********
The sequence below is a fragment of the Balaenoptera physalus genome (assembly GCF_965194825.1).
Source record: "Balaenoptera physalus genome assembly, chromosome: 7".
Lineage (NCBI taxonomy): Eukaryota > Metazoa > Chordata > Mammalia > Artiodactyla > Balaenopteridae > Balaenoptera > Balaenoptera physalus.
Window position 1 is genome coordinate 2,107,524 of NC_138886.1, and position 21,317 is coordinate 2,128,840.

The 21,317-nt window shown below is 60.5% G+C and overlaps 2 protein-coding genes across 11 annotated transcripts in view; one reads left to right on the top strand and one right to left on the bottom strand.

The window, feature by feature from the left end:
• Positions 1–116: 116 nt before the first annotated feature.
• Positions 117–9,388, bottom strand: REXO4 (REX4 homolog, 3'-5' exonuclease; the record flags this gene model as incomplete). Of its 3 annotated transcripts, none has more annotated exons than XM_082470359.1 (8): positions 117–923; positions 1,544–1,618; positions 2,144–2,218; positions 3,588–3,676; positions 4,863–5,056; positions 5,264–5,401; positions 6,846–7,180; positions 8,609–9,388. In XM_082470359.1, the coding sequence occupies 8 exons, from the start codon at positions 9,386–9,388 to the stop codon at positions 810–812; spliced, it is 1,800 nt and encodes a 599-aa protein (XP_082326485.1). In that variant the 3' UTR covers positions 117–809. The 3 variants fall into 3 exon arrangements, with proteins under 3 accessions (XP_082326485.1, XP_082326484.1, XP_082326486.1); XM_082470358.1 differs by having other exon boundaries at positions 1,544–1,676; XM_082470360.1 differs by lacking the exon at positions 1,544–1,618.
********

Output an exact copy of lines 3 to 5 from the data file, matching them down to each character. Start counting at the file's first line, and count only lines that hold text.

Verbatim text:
Lineage (NCBI taxonomy): Eukaryota > Metazoa > Chordata > Mammalia > Artiodactyla > Balaenopteridae > Balaenoptera > Balaenoptera physalus.
Window position 1 is genome coordinate 2,107,524 of NC_138886.1, and position 21,317 is coordinate 2,128,840.

The 21,317-nt window shown below is 60.5% G+C and overlaps 2 protein-coding genes across 11 annotated transcripts in view; one reads left to right on the top strand and one right to left on the bottom strand.